The Case Of A Golf With Klippel-Trenaunay-Weber Syndrome

915 Words 4 Pages
Facts of the Case: A golfer with Klippel-Trenaunay-Weber Syndrome wanted to enter into a tournament and requested an accommodation to use a golf cart during the third round that was denied. Under Title III of the American with Disabilities Act, public businesses must provide accommodations and make modifications for people with disabilities, unless that accommodation would “fundamentally alter the nature” of the business. Casey Martin’s lawyers argued that, by Title III of the ADA, the Q-School golf tour competition cannot deny Martin equal access and must give him reasonable accommodations. They stated that golf courses are a public accommodation, and that the golf tour and qualifying rounds fall under Title III’s coverage. Using a golf …show more content…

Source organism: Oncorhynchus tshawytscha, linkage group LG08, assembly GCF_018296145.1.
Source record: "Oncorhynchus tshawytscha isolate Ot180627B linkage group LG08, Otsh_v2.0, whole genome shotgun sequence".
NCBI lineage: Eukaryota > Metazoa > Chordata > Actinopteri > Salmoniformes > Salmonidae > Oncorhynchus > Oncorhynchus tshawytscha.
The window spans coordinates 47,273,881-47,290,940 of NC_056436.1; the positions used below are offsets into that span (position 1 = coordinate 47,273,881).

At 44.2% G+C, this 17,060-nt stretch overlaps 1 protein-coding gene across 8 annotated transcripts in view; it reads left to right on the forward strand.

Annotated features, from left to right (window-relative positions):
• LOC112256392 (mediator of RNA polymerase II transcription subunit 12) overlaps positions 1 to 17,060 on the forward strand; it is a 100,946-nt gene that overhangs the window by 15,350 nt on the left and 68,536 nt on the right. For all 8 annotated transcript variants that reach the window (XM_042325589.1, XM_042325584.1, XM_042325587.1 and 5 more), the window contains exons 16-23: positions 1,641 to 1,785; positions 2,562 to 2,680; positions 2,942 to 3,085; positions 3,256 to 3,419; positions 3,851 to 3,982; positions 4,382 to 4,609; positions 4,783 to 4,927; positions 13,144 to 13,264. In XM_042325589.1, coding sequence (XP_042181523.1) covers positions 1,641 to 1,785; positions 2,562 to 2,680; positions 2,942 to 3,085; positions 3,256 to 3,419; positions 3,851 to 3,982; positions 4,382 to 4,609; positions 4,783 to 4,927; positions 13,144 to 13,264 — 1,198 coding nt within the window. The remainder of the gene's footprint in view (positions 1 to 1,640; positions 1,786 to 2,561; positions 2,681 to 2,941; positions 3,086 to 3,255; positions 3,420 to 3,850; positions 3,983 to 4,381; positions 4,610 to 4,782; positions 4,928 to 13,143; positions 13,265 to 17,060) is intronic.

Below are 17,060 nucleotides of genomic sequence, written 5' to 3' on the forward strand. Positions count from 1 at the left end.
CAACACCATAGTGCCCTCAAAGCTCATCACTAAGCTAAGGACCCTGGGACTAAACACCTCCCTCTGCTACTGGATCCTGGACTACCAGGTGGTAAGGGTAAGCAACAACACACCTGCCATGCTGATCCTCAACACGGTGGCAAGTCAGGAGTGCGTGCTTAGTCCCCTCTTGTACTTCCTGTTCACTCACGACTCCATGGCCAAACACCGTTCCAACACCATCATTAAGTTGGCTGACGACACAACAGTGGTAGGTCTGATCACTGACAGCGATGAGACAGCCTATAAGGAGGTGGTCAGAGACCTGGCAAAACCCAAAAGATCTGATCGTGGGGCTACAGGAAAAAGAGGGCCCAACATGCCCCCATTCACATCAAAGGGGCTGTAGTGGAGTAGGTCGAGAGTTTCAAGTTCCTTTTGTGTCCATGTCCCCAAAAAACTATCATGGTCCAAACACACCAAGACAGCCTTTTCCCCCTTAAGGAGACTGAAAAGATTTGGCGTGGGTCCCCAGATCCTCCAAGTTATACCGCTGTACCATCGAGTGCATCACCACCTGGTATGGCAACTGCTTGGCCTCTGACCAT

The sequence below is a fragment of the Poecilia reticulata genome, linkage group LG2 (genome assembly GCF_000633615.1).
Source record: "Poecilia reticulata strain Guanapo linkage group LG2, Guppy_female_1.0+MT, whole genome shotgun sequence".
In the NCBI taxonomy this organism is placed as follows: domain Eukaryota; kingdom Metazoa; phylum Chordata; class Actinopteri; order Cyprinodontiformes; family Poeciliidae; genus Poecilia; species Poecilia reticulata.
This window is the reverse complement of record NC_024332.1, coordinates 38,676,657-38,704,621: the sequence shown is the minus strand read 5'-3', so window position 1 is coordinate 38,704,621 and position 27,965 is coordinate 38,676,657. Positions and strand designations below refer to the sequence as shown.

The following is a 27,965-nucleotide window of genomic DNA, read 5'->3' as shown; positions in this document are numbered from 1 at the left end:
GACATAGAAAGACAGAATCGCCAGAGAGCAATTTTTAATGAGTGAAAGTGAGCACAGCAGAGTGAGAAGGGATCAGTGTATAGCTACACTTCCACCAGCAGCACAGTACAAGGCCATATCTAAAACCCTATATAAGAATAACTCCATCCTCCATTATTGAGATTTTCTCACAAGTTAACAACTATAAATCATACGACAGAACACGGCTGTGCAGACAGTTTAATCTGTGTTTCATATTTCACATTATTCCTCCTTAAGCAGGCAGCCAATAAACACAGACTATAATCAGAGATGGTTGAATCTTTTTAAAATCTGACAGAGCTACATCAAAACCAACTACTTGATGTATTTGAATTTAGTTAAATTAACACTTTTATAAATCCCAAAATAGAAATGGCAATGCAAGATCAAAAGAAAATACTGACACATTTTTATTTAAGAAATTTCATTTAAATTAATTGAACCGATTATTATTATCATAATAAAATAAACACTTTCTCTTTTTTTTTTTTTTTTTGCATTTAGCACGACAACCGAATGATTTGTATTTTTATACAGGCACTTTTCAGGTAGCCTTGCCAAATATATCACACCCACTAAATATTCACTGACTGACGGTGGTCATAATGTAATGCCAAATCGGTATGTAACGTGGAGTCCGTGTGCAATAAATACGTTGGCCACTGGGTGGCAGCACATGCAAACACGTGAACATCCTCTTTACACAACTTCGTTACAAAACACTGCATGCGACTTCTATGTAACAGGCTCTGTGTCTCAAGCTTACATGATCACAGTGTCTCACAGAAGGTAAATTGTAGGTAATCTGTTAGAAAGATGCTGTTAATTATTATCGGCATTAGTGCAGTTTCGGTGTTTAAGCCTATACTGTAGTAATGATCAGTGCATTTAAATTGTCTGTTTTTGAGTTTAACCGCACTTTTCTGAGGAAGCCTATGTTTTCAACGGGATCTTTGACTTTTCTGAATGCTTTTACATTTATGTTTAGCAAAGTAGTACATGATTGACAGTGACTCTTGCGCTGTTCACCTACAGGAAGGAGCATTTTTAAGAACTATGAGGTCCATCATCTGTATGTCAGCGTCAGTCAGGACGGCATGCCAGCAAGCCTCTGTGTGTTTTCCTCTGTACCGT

Reasoning (rationale): The court mentioned that any member of the public is allowed to participating in the Q-school by paying 3,000 dollars and giving two letters of reference from other PGA Tour or Nike Tour members. This leads them to believe that the tour is a public accommodation, and therefore Martin should be able to use a golf cart during the third round. They also mentioned that there are three rules during competition in tour events. These rules surround how the game is played and do not mention the prohibition of golf carts at any point. Other rules mention a “hard card” that does not make players walk the golf course during the qualifying rounds, only during tournaments. Martin has Klippel-Trenaunay-Weber Syndrome. This disease causes severe pain and atrophied his right leg. While in college, the syndrome progressed to the point where Martin could not walk an 18-hole golf course anymore. This was not only due to pain, but also because Martin may hemorrhage, develop blood clots, or fracture his tibia to the point where amputation may be needed if he walks. This information shows that the fatigue he suffers daily from is much more than other competitors in the competition. Not only this, but that even without a disability, it cannot be proven that all competitors play under the exact same conditions. Wind, or a lucky bounce could change the game for different

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